A Few Carrots Can Help Overweight Kids Get Healthier

October 29, 2014 Updated: October 29, 2014

Even small amounts of green and orange vegetables can improve the health of overweight and obese children, regardless of whether they lose weight, a new study shows.

Making nutrient-rich vegetables—including leafy foods such as spinach or broccoli and orangish vegetables such as carrots—even a small part of a child’s daily diet reduced bad fats in the body and also improved insulin levels in a group of overweight Latino children.

Children who regularly consumed one or two fist-size servings of these nonstarchy vegetables reduced their risk for liver problems, Type 2 diabetes, and other complications of obesity.

Although the children, who ranged in age from 8 to 18, continued to eat fewer nutritious vegetables than what’s recommended by the US Department of Agriculture, the improvements to their health were significant.

Leafy Green Salads

“For a lot of at-risk children, intake of vegetables is really low,” says Jaimie Davis, assistant professor in the nutritional sciences department at University of Texas at Austin.

Fewer than 6 percent of children eat the USDA-recommended multiple servings of nutrient-rich vegetables most days, according to the study that is published in the Journal of the Academy of Nutrition and Dietetics.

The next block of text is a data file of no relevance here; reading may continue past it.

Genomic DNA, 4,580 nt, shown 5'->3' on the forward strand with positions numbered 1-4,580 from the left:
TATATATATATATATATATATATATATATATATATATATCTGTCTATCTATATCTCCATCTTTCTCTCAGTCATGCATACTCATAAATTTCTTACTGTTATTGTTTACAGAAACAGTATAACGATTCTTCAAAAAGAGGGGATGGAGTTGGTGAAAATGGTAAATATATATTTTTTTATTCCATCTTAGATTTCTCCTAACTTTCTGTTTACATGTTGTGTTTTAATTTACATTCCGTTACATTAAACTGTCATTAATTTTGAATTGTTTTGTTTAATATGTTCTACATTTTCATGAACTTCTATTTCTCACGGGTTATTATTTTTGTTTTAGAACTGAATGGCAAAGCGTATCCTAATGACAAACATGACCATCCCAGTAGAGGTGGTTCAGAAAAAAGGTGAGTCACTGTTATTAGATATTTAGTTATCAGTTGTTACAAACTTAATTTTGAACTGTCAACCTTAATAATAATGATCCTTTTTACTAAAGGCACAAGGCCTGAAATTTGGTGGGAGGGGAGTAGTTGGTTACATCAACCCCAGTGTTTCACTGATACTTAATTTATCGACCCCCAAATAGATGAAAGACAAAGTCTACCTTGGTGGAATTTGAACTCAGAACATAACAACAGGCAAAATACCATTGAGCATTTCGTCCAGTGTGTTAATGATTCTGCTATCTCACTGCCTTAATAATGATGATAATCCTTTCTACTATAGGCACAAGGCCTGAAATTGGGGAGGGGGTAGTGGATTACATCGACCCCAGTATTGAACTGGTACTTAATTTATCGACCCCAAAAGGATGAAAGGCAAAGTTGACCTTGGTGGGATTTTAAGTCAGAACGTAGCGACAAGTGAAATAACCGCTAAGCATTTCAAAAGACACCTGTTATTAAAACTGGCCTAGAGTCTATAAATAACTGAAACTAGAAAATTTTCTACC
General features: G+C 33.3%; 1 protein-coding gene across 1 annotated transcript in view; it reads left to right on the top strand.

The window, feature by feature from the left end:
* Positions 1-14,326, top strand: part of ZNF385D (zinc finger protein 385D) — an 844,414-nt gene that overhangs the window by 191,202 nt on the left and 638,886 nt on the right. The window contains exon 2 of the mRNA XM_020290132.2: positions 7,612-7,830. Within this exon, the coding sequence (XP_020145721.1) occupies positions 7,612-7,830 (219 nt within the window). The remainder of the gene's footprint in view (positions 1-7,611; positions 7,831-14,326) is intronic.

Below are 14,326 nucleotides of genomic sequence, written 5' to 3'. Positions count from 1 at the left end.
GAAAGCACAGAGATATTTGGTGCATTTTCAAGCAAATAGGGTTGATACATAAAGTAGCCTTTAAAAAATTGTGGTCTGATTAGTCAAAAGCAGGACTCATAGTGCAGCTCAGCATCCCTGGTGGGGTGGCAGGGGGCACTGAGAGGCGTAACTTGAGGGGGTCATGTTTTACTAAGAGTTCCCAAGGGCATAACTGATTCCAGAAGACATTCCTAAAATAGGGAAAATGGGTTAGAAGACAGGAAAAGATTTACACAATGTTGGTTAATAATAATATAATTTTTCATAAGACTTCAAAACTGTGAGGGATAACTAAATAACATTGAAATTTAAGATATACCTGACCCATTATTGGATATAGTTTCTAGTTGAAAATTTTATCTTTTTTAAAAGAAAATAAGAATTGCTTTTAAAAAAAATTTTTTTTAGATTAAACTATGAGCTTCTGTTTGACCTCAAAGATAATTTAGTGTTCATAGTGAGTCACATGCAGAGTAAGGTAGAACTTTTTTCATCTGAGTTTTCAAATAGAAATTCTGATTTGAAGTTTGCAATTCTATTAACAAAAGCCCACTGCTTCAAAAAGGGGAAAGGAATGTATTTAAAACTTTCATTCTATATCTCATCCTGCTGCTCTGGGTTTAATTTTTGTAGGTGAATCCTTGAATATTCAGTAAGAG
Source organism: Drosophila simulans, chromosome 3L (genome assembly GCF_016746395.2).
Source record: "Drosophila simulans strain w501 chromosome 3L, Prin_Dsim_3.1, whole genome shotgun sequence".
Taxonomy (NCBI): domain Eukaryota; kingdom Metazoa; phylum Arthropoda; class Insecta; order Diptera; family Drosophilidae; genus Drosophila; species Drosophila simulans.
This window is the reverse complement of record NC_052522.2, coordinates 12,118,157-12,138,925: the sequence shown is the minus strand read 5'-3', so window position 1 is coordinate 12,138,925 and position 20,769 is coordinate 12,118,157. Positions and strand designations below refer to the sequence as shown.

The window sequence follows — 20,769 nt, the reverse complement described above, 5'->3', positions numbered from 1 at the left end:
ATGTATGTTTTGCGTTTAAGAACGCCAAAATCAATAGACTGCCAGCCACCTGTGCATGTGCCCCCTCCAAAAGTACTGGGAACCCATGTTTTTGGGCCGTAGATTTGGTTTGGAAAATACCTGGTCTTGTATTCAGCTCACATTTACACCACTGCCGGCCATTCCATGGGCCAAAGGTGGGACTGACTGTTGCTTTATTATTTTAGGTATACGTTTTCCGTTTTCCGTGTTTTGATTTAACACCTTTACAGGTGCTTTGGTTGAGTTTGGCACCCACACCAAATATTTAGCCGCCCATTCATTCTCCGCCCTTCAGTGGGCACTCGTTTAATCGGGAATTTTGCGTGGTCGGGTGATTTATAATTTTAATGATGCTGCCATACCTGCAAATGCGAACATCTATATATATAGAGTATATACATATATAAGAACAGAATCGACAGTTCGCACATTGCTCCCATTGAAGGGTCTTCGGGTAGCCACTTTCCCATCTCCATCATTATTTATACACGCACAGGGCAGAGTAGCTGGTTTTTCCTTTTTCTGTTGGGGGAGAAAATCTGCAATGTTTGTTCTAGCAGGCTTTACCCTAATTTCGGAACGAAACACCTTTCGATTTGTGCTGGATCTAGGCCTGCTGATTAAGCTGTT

“We found, though, even eating less than a full serving of these vegetables can really have a pronounced effect on children’s health,” Davis says. “One large leafy green salad as a regular part of lunch is enough to make a difference.”

For the study, researchers looked at the effects of nutrient-rich vegetables in the diets of 175 overweight or obese Latino youths in Los Angeles.

They found differences of a quarter cup per day in consumption of nutritious vegetables could be linked to improvements in metabolic health, including lower insulin levels and fewer “bad fats” in the body: visceral fat that lingers around internal organs and liver fat.

Some types of body fats are more dangerous because they can lead to serious health complications, and they send the wrong signals to the brain about when and how much to eat.

The type of vegetable matters, the researchers say. Starchier vegetables such as corn and potatoes don’t bring the positive effects of leafy greens and orange vegetables.

Researchers from the Keck School of Medicine at the University of Southern California are coauthors of the study.

Source: University of Texas at Austin Republished from Futurity.org under Creative Commons License 3.0.

*Image of “baby carrots” via Shutterstock